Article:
Summary: The analysis of the concept of trust as set forth in Isaiah 7:1-17 shows us that we should always trust God and not ourselves.
Today is the Fourth Sunday of Advent. I am preaching a series of messages during Advent on the Old Testament Scripture Readings that I am calling, “Advent in Isaiah.”
After the death of King Solomon, his son Rehoboam became king. However, he was unable to retain leadership of the north, and the kingdom divided into two kingdoms, Israel in the north, and Judah in the south, in 922 BC. Only two of the twelve tribes of Jacob, the southern kingdom of Judah, remained loyal to the throne of David.
Almost 200 years later, God called Isaiah to be his prophet “in the year that King Uzziah died” (Isaiah 6:1). That was about 740 BC. By the time we get to Isaiah 7, our text for today, it was 735 BC, and a major crisis was developing. The vaunted Assyrian Empire was flexing its muscles and was conquering many nations on its way to battle Egypt. Israel in the north and Judah in the south stood in the way of the Assyrians, and they were in danger of being overrun.
God sent Isaiah to speak to King Ahaz of Judah to encourage him to trust God even though circumstances may have seemed hopeless and discouraging to him.
Let’s read about the sign of Immanuel in Isaiah 7:1-17:
1 In the days of Ahaz the son of Jotham, son of Uzziah, king of Judah, Rezin the king of Syria and Pekah the son of Remaliah the king of Israel came up to Jerusalem to wage war against it, but could not yet mount an attack against it. 2 When the house of David was told, “Syria is in league with Ephraim,” the heart of Ahaz and the heart of his people shook as the trees of the forest shake before the wind.
3 And the Lord said to Isaiah, “Go out to meet Ahaz, you and Shear-jashub your son, at the end of the conduit of the upper pool on the highway to the Washer’s Field. 4 And say to him, ‘Be careful, be quiet, do not fear, and do not let your heart be faint because of these two smoldering stumps of firebrands, at the fierce anger of Rezin and Syria and the son of Remaliah. 5 Because Syria, with Ephraim and the son of Remaliah, has devised evil against you, saying, 6 “Let us go up against Judah and terrify it, and let us conquer it for ourselves, and set up the son of Tabeel as king in the midst of it,” 7 thus says the Lord God:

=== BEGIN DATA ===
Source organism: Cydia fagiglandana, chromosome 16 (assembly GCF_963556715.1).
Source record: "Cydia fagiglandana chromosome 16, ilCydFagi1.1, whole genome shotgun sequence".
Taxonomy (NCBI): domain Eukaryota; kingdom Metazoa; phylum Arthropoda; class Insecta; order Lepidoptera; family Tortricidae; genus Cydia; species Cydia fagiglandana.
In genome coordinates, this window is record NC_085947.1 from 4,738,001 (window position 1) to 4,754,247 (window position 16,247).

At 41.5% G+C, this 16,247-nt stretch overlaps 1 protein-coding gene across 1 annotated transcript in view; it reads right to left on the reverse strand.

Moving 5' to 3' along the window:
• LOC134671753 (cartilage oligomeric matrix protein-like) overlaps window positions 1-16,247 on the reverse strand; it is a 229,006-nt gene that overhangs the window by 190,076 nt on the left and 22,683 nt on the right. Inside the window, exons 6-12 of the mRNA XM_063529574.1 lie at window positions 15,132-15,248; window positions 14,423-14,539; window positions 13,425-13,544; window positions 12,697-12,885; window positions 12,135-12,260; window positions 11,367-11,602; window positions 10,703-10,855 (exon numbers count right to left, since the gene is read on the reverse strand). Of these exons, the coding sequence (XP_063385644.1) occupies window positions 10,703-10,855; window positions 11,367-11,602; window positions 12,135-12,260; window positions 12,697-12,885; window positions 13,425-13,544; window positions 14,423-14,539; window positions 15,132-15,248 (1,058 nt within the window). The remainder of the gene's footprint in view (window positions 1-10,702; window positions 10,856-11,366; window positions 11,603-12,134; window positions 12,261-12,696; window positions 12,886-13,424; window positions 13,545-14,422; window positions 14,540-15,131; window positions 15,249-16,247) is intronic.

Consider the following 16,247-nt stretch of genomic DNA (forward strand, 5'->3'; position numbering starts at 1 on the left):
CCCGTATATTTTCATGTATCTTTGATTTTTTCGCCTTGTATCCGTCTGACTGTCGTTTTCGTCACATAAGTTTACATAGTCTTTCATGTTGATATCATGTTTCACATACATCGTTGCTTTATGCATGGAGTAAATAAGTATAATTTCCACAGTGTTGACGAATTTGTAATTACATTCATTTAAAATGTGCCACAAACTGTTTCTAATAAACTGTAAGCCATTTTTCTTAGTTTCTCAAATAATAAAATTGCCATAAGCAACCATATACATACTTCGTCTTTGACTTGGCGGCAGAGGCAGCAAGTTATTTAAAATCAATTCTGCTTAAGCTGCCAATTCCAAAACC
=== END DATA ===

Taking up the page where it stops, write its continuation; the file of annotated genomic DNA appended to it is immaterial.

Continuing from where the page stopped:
“ ‘It shall not stand,
and it shall not come to pass.
8 For the head of Syria is Damascus,
and the head of Damascus is Rezin.
And within sixty-five years
Ephraim will be shattered from being a people.
9 And the head of Ephraim is Samaria,
and the head of Samaria is the son of Remaliah.
If you are not firm in faith,
you will not be firm at all.’ ”
10 Again the Lord spoke to Ahaz: 11 “Ask a sign of the Lord your God; let it be deep as Sheol or high as heaven.” 12 But Ahaz said, “I will not ask, and I will not put the Lord to the test.” 13 And he said, “Hear then, O house of David! Is it too little for you to weary men, that you weary my God also? 14 Therefore the Lord himself will give you a sign. Behold, the virgin shall conceive and bear a son, and shall call his name Immanuel. 15 He shall eat curds and honey when he knows how to refuse the evil and choose the good. 16 For before the boy knows how to refuse the evil and choose the good, the land whose two kings you dread will be deserted. 17 The Lord will bring upon you and upon your people and upon your father’s house such days as have not come since the day that Ephraim departed from Judah – the king of Assyria!” (Isaiah 7:1-17)
In a sermon titled, “Our High Priest Is the Son of God Perfect Forever,” John Piper gave the following illustration to children and their parents, to explain what Christmas is:
Kids, suppose you and your mom get separated in the grocery store, and you start to get scared and panic and don’t know which way to go, and you run to the end of an aisle, and just before you start to cry, you see a shadow on the floor at the end of the aisle that looks just like your mom. It makes you really happy and you feel hope. But which is better? The happiness of seeing the shadow, or having your mom step around the corner and it’s really her? That’s the way it is when Jesus comes to be our [Savior]. That’s what Christmas is. Christmas is the replacement of shadows with the real thing.